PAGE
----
The charismatic movement is prayerful before it is anything else. However, they're finding it harder to keep it up nowadays, because there's so much more to do: prayer conferences and prayer books and videos and web sites and teaching-programs and classes and church activities and stadium meetings and worship music CDs and visiting preachers and politics and warfare strategizing, bracelets and jewelry. Oh I almost forgot -- all sorts of stuff about prayer, and about someone else's powerful prayer ministry.

The Devil will do anything to get our mind off of our really praying or really serving.

Praying Is Not Wishing

Some think praying is a form of wishing. A wish is a desire or longing for some specific thing. Wishful thinking is expressed almost like a petition: I wish I could have it. It's sometimes said aloud so that the wish can be fulfilled by someone - anyone - who hears it. A wish is not rooted in reality, but fantasy; it is, as often as not, something the wish-er knows they can't or shouldn't have. You want your wish to come true because it's something that would please you. A wish is not entirely a bad thing; it may be the way you start to dream of what is to come. But if the dream is stuck at the level of being a wish, it will not become anything more than a wish. You have to be part of making it happen. It is merely a 'wish' when you ask God to send you a woman to love, yet you rarely leave your apartment and even more rarely meet anyone new. God does not honor that. It is not a prayer but a wish if you ask to be healthy, but then chain-smoke, lounge on the couch, and pig out on nachos and queso. God honors it when you start exercising and dieting - that is, when you take responsibility for your part in it.

When you pray, you specifically trust God with the matter. You're calling on God to act, trusting that God will do what is ultimately best. It is a "thy will be done" way of being. You're asking God to expand your understanding and insight, to give guidance, to grant forgiveness, to show you what gifts have been given to you, or to act for the sake of someone else. This is not about longings or fleeting concerns or self-puffery. Prayer is a crucial step in your doing your part of what God is doing in this world. For in it, you discover what your part is. Your will may not be done; something better may well be done instead. God makes what is prayed for become real, by working in you and in others to make it happen.

There's nothing wrong with asking God to let you know if and when what you pray for will be done. Just understand that you might never know. God is under no obligation to you, nor do you have any 'right' to know.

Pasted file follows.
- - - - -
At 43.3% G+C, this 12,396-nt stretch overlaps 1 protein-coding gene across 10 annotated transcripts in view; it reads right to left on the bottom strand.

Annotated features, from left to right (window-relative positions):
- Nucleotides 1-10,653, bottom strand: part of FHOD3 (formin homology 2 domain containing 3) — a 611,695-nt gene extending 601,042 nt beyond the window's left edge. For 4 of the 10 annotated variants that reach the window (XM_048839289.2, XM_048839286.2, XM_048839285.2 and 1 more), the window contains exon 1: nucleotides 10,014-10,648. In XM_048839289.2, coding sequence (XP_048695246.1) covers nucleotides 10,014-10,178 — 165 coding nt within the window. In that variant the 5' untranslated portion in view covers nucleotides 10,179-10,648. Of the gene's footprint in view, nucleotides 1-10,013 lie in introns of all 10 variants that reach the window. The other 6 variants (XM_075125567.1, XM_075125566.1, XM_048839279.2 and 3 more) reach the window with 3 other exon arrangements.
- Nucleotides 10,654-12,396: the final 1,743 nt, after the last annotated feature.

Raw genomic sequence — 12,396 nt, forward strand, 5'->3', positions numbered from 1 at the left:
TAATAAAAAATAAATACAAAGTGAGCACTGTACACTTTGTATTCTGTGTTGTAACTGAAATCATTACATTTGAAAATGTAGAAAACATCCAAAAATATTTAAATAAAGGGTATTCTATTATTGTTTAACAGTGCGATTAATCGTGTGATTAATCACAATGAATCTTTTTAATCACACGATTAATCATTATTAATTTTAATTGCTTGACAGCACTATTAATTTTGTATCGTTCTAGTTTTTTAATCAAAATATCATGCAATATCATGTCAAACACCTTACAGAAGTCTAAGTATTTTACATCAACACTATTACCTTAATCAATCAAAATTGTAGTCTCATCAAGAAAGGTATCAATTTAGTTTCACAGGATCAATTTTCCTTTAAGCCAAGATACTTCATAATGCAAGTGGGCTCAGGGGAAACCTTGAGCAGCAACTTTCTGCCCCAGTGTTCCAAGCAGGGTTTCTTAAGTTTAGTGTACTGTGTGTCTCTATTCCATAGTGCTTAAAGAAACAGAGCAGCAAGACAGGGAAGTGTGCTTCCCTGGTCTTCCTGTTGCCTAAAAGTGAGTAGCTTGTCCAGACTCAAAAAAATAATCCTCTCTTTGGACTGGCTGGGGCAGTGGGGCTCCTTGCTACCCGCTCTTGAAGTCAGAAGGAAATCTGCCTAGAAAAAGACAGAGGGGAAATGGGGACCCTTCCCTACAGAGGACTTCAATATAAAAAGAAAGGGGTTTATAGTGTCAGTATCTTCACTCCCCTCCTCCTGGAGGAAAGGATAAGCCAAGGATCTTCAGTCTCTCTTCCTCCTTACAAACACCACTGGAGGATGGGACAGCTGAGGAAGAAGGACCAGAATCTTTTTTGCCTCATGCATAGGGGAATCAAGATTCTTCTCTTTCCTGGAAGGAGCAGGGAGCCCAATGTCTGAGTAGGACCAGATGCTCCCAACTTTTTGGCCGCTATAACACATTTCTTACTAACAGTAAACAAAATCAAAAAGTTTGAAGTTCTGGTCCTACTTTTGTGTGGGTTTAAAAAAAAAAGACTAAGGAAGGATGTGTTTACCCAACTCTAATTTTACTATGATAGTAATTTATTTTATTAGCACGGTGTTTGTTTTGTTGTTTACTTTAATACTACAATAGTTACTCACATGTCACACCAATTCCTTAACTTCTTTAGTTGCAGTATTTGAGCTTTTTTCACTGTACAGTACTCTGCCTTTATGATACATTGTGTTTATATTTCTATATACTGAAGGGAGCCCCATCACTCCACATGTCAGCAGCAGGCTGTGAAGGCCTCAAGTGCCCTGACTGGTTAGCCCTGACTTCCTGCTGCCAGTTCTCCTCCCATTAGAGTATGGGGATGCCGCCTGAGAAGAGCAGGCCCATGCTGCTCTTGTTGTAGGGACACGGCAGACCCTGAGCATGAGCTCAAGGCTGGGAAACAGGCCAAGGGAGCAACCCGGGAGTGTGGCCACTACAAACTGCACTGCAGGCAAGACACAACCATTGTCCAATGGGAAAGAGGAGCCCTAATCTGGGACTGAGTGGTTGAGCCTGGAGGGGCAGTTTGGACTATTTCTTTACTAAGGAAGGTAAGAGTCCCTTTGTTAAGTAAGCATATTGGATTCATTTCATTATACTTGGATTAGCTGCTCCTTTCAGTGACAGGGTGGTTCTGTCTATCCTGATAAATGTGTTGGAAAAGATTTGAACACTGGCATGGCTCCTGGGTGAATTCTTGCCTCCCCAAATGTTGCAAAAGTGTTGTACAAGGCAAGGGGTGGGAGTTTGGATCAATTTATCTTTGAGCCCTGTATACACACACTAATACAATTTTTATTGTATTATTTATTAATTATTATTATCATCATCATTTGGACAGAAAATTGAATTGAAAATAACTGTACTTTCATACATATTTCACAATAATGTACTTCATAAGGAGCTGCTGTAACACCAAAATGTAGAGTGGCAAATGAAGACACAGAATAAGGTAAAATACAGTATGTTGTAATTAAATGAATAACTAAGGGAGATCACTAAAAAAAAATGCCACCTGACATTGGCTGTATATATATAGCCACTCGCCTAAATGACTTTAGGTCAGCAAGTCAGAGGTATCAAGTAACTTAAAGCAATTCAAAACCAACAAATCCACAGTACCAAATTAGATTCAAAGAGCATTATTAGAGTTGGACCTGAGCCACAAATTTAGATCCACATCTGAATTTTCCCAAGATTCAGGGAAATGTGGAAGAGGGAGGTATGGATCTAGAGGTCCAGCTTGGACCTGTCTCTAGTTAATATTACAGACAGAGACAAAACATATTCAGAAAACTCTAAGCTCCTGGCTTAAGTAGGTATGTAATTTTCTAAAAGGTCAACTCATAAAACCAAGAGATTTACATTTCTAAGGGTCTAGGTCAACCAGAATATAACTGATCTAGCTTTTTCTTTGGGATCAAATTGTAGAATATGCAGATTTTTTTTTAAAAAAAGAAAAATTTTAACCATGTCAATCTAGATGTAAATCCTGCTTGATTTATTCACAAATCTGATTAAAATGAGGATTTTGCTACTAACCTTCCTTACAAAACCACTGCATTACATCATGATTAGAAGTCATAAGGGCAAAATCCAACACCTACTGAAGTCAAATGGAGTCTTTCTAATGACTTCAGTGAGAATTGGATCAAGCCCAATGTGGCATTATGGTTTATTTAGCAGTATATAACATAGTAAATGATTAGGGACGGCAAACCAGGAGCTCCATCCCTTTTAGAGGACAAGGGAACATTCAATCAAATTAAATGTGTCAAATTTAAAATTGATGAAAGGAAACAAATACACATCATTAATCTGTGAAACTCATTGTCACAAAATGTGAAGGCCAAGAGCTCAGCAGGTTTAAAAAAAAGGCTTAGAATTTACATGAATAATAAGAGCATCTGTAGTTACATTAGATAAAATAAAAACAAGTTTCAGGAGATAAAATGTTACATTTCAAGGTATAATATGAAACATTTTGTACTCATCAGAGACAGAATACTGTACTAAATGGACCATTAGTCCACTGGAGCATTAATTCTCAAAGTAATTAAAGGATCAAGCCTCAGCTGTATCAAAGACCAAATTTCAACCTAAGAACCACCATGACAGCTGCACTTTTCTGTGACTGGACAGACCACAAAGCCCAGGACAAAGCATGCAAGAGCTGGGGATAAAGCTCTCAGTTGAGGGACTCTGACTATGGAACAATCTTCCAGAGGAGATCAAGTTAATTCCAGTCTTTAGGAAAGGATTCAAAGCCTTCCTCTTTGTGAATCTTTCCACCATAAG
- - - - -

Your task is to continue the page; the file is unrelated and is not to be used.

on the difference between praying and thinking.

There is this very pious Jew named Goldberg who always dreamed of winning the lottery. Every Sabbath, he'd go to synagogue and pray: "God, I have been such a pious Jew all my life. What would be so bad if I won the lottery?" But the lottery would come and Goldberg wouldn't win. Week after week, Goldberg would pray to win the lottery, but the lottery would come and Goldberg wouldn't win. Finally, one Sabbath, Goldberg wails to the heavens and says: "God, I have been so pious for so long, what do I have to do to win the lottery?"

And the heavens parted and the voice of God came down: "Goldberg, give me a chance! Buy a ticket!"

-- as told by , in the *New York Times* op-ed, 03 June 2009

Prayer Has No Star System

Prayer heros are all around us

Throughout Christian history, there have been stories of people whose prayers are astoundingly effective, lead to amazing insight, and bring about the smaller turning points that make up the meat of history. In the Book of Kings, Elijah prays and God makes incredible things happen. Revivals were started by believers who prayed, whether it be the renewal ministry of Francis of Assisi, or the start of Luther's Reformation, or the first Great Awakening of Jonathan Edwards, or the birth of the Charismatic movement. Today, there are some leaders whom many people look up to as powerful "prayer warriors". Yet, the star syndrome is not what any true pray-er is about. In his letter, James () writes in praise of Elijah's powerful prayers, but then says that Elijah had "a nature like us". Nothing was essentially different about him, save that Elijah was a righteous man living his calling, who passionately prayed to the God he served and loved. When I think of modern-day prayer heroes, I sometimes think of the grandmothers of Russia who, since their youth, had kept their nation in prayer and quietly tended to the fires of the church while the Communists oppressed and tried to kill the church's public life. These women had little else but faithful prayer, but they kept it up. And won. Anyone can be a prayer warrior. You can be one. But you can't hear that and just say, 'That's what I want to be right now'. It takes hard work to be God's. You don't name it and claim it, you grow and mature into it.